However, what ties many of her Nine Songs together is an overwhelming sense of community, brought about by her collaborators, as well as friendship, where Dupuis transitioned to fan to friends with her heroes Mary Timothy and Kay Hanley

“My favorite gossip is knowing what bands were friends with each other decades ago. I’ve played in bands since I was pretty young, but starting Speedy Ortiz, specifically with songs that I had home recorded, was because I had moved to a new place and I didn’t know people" she explains, "I wanted to play shows so I could be making new friends. It’s a very naïve way to feel about music, but I’ve made so many friends simply just by talking to people at the merch table because I think we all get into caring about music or performing it. Hopefully we’re all in it for the right reasons, which is to connect with likeminded.”

“Ghost Town” by The Specials

“My Mom had actually briefly lived in Manchester in the late ‘70s, working for a Ska label and both my parents were involved in New York's punk scene, so I grew up listening to a lot of Ska. The Specials in particular are a band that I still love a lot.

“I love Ska to such an extent that my AIM (AOL Instant Messenger) screen name until they shut it down at the end of last year was ‘Skaloha 78’! I love this song and I had all of those two-tone compilations on CD. The first band I was in was definitely influenced by the genre and I wore all the checkerboard stuff.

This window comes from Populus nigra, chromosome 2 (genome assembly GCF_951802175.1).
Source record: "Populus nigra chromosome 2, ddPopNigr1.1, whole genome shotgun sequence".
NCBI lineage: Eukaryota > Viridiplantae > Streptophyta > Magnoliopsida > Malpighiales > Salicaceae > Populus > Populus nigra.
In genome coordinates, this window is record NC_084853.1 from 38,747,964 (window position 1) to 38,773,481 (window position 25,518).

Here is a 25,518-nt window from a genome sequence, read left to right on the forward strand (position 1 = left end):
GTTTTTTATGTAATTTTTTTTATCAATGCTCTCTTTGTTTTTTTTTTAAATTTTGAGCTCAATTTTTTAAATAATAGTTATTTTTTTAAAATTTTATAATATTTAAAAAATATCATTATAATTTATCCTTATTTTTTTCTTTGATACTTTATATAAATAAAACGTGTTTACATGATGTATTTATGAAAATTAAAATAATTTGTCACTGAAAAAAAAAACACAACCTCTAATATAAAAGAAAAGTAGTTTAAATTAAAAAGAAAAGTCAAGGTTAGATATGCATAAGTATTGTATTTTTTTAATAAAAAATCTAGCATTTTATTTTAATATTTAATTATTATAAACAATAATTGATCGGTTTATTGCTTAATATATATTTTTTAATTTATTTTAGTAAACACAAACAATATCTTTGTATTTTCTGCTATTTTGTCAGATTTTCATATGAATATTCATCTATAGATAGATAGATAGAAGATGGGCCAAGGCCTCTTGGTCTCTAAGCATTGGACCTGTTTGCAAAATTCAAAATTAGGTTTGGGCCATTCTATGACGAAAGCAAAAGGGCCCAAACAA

“The song "Oops…!" on Haunted Painting is the most influenced by Ska in terms of anything I’ve written in a long time, especially in terms of the accenting guitars. I don’t think it would have worked as a Speedy Ortiz song, because my bandmates would have called me out for being ‘too ska’, but since is this my own project I can do whatever I like!”

“Independent Women Pt II.” by Destiny’s Child

“Obviously Destiny’s Child are a big one for people, but this song in particular is just so, so weird. It sounds like evil cartoon music from the depths of the 1950’s to me, or like it would be in a Charlie Chaplin factory like farce. It's a strange beat.

“This was one of the first times that I realised that what is touted as 'mainstream pop music' can also be really strange, It makes sense though, because I feel as if Beyoncé has spent her entire career incorporating as much interesting and strange and weird art as possible, while also being one of the best-selling artists of all time. I like huge, best-selling pop artists, but this song really clicked for me.”